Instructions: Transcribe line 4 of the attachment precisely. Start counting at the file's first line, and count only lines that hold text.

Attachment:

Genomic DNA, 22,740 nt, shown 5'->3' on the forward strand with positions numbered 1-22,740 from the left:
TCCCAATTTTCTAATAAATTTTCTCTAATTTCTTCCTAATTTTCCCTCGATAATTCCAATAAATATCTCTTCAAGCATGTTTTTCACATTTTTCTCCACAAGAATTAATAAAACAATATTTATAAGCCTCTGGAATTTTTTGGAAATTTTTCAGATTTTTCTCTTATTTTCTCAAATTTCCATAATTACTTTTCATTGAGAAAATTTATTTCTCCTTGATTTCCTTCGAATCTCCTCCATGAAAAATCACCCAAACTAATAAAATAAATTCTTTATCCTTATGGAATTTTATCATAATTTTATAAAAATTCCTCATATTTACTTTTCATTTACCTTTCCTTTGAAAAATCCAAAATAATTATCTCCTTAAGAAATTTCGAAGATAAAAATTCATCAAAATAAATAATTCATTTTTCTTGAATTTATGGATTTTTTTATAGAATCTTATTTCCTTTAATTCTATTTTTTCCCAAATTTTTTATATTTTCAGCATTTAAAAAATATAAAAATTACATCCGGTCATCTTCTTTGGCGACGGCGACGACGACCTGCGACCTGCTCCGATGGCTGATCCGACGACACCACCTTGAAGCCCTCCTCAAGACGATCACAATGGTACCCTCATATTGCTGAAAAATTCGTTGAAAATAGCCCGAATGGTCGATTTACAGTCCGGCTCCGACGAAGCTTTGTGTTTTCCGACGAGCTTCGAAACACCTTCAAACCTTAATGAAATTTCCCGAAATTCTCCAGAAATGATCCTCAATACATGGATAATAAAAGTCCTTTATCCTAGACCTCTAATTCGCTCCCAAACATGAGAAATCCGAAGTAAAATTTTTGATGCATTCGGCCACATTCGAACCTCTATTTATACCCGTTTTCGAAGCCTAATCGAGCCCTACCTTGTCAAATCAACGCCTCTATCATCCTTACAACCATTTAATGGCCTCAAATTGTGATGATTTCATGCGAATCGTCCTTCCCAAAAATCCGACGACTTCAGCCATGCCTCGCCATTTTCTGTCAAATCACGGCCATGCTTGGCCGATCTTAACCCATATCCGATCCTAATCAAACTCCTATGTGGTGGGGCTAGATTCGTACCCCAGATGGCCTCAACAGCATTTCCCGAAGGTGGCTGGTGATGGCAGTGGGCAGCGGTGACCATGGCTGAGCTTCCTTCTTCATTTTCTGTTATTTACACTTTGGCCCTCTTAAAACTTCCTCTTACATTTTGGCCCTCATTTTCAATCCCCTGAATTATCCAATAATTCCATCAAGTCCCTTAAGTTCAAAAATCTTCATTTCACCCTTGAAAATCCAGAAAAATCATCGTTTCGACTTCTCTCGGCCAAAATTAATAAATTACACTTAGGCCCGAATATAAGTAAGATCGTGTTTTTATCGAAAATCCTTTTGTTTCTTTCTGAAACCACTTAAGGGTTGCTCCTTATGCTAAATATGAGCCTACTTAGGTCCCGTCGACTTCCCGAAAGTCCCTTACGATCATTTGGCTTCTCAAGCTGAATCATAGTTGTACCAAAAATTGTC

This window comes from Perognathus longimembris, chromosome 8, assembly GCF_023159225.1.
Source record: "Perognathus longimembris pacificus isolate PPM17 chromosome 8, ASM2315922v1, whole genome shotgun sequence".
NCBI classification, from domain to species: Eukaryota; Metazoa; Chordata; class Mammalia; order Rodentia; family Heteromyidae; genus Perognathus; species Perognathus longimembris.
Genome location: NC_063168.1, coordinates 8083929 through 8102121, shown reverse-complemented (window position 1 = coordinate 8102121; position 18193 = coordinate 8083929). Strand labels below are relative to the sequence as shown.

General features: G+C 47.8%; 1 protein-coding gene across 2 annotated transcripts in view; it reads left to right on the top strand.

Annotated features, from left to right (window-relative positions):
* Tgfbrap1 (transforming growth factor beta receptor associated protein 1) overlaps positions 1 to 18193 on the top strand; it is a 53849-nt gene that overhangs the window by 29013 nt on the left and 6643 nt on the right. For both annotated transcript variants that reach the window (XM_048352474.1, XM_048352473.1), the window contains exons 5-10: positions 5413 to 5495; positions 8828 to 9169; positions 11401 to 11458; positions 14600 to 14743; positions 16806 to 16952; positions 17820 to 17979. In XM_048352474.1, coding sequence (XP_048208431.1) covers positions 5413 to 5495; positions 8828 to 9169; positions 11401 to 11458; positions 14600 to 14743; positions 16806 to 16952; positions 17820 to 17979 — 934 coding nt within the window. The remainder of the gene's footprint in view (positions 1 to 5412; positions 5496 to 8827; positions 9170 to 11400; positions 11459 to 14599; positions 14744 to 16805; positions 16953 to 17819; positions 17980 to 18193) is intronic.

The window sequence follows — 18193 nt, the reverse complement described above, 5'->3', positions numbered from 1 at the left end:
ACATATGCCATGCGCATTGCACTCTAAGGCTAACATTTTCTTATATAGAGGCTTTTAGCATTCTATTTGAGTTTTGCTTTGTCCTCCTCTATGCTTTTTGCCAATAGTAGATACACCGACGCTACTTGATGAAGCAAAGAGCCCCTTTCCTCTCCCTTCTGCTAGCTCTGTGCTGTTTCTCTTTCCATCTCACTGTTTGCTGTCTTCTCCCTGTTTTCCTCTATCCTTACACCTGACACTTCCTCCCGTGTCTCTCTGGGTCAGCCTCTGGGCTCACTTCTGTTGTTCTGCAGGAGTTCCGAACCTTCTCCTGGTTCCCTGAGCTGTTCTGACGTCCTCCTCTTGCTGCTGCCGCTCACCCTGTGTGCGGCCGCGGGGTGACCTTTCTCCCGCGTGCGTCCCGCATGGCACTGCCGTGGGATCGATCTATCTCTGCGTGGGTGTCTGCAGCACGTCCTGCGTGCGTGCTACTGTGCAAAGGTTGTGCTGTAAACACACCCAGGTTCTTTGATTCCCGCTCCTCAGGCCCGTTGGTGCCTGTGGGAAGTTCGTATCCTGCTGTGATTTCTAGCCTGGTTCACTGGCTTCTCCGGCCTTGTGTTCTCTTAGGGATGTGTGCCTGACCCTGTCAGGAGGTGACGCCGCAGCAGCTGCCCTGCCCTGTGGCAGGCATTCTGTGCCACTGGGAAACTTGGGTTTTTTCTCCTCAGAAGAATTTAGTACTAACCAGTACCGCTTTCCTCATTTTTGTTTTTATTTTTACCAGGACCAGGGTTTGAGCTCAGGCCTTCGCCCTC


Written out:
Source record: "Perognathus longimembris pacificus isolate PPM17 chromosome 8, ASM2315922v1, whole genome shotgun sequence".